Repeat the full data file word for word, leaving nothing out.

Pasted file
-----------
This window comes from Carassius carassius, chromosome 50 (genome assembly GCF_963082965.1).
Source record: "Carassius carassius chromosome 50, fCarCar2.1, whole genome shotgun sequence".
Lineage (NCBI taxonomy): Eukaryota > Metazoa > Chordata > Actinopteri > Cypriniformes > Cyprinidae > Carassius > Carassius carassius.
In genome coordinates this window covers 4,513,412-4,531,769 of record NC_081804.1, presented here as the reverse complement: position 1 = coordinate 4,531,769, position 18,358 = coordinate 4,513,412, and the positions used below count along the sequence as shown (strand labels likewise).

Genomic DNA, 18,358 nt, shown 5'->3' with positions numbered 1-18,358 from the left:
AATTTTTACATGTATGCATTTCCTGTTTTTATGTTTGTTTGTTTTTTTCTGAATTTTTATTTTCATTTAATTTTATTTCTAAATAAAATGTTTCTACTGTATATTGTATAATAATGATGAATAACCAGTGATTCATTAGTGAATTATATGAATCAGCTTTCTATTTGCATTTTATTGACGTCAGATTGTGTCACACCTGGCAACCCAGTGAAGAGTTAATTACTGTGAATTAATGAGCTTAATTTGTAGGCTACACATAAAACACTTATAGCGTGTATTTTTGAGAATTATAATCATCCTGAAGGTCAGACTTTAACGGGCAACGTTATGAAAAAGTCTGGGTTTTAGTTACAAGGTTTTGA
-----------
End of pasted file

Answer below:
This window comes from Carassius carassius, chromosome 50 (genome assembly GCF_963082965.1).
Source record: "Carassius carassius chromosome 50, fCarCar2.1, whole genome shotgun sequence".
Lineage (NCBI taxonomy): Eukaryota > Metazoa > Chordata > Actinopteri > Cypriniformes > Cyprinidae > Carassius > Carassius carassius.
In genome coordinates this window covers 4,513,412-4,531,769 of record NC_081804.1, presented here as the reverse complement: position 1 = coordinate 4,531,769, position 18,358 = coordinate 4,513,412, and the positions used below count along the sequence as shown (strand labels likewise).

Genomic DNA, 18,358 nt, shown 5'->3' with positions numbered 1-18,358 from the left:
AATTTTTACATGTATGCATTTCCTGTTTTTATGTTTGTTTGTTTTTTTCTGAATTTTTATTTTCATTTAATTTTATTTCTAAATAAAATGTTTCTACTGTATATTGTATAATAATGATGAATAACCAGTGATTCATTAGTGAATTATATGAATCAGCTTTCTATTTGCATTTTATTGACGTCAGATTGTGTCACACCTGGCAACCCAGTGAAGAGTTAATTACTGTGAATTAATGAGCTTAATTTGTAGGCTACACATAAAACACTTATAGCGTGTATTTTTGAGAATTATAATCATCCTGAAGGTCAGACTTTAACGGGCAACGTTATGAAAAAGTCTGGGTTTTAGTTACAAGGTTTTGA